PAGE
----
Anyone who’s ever applied for a new driver’s license, a passport, birth certificate or other government-issued document knows that bureaucratic processes can be painfully slow, there are sometimes mistakes, and the application process itself can seem unnecessarily confusing. When you add a surrogacy-born baby into the equation, there are even more opportunities for snags.
Fortunately, things usually go pretty smoothly for new parents via surrogacy, but it always helps to be prepared.
Here’s what you need to know about getting your baby’s Social Security card as an intended parent:
Gather What You’ll Need
You’ll need a series of documents to verify your identity as well as the details of your baby’s birth. Sometimes, if you run into an issue for whatever reason, someone at the Social Security Administration may want additional documentation from you. Typically, you’ll at least need these:
- Your driver’s license, passport, or another accepted form of identification
- Your baby’s birth certificate or hospital record
- Any pre-birth orders or post-birth orders, just in case
According to the Social Security Administration, all documents “must be either originals or copies certified by the issuing agency.” They can’t accept “photocopies or notarized copies of documents.”
Fill Out the Standard Social Security Card Application
Next, print and fill out the application for your baby’s Social Security card. This is the same process for any parent, but if you have questions about the form, don’t hesitate to call your surrogacy professional.
The Social Security Administration has a guide for parents who are applying for their child’s Social Security number, which you’ll probably find helpful. You’ll likely find some answers to your questions there, so be sure to read through that before you begin.
Mail or Hand-Deliver the Application
In surrogacy situations, it’s sometimes just best to go into the office yourself if there’s a location nearby. If not, mailing your application is fine.
The benefit of hand-delivering the application is being able to show an employee the required documents and have them (hopefully) be able to tell you whether or not there’s anything else you might need as a parent of a child born via surrogacy. Mailing the application will take a little longer, of course, but again, this option works just fine.
After You Receive Your Child’s Social Security Card
Once you get it, it’s possible to get a replacement, but it’s a pain. Store your important documents like Social Security cards, birth certificates and more in a locked, waterproof, fireproof home document safe or a security deposit box at your bank.
Remember to leave the card unsigned. Your child will sign it when they get their first job or when they turn 18, whichever happens first. Pretty exciting, right?
FAQs about Obtaining a Social Security Card for Surro-Babies
The Social Security Administration website has answers to most general questions, but here are a few of those that are most commonly asked by intended parents:
“The hospital offered us the ability to sign up for Newborn Automatic Number Assignment (NANA). Should we do that?”
No. This almost always automatically links your child’s newly issued Social Security number to your surrogate, and this is extremely difficult to reverse. Just apply for your child’s SS number/card after he or she is born rather than opting for the hospital’s automated route.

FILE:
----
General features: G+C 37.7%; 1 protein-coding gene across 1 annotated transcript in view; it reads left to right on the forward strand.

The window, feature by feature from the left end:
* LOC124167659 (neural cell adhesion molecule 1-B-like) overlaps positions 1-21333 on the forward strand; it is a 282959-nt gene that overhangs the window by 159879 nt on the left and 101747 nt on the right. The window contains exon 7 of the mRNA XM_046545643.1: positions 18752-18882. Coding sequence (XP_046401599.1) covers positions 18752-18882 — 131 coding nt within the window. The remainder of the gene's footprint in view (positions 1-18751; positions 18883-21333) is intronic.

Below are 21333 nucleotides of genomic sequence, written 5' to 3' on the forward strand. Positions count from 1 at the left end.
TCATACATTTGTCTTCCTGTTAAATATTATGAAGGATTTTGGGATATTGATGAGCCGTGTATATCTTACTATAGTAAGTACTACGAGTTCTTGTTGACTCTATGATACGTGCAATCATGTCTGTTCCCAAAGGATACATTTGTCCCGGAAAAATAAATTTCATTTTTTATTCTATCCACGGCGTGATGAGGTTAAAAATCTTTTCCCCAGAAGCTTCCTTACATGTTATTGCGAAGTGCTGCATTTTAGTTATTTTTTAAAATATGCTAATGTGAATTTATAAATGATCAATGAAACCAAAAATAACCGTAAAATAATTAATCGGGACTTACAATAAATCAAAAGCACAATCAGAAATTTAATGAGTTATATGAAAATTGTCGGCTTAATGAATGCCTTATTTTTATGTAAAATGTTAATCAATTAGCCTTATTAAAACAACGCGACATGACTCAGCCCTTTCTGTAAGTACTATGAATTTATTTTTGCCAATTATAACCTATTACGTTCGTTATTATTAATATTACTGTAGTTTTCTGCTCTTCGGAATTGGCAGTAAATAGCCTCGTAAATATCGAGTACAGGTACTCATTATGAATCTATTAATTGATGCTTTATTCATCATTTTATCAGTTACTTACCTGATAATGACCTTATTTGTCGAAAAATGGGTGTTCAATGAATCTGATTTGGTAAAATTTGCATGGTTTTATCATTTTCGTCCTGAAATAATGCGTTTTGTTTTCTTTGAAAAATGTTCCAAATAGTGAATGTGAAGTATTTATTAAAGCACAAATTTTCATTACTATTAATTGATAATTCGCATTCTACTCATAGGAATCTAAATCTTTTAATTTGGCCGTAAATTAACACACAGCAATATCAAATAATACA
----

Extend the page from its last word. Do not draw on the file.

“When can I apply for my baby’s SSN?”
That depends — usually, once you receive his or her birth certificate. Depending on what state you live in, getting the birth certificate can take a few weeks. You’ll need either that or your baby’s hospital record to apply for his or her SSN.
Because some surrogacy situations will involve an amended birth certificate, it’s best to wait for the amended version of the birth certificate (if applicable in your case) before you apply for your baby’s SSN. Again, how long it’ll take for you to receive that amended birth certificate will largely depend on the state you live in. Your surrogacy attorney can give you advice based on your state laws and individual circumstances, so contact them if you have questions.
“Is there a fee?”
No. There’s never a fee for a SSN/card.
“My friends had a baby through surrogacy and they didn’t need a certain document, but someone at the Social Security office said I did — what’s the difference?”
None, really. Unfortunately, there’s not a truly standardized process for birth certificates and SSNs, mostly because of variance in state laws. Additionally, your local Social Security office may do things a little differently. Someone different might be working that day. The hospital where your baby was born may have sent them the wrong information.
There are a lot of variables involved. It can be frustrating, but stay in touch with the Social Security office, stay flexible and try to stay patient.
“How and when will I receive the card?”
You will receive your child’s number and card by mail or by pick-up at your local Social Security office. This can take several weeks depending on where you live. If you haven’t received anything in a month, go to the nearest Social Security office in person, or give them a call to see if there were complications with your processing.
You can always reach out to your American Surrogacy specialist if you have any questions about how to get a Social Security card for your baby born via surrogacy by calling us at 1-800-875-BABY(2229).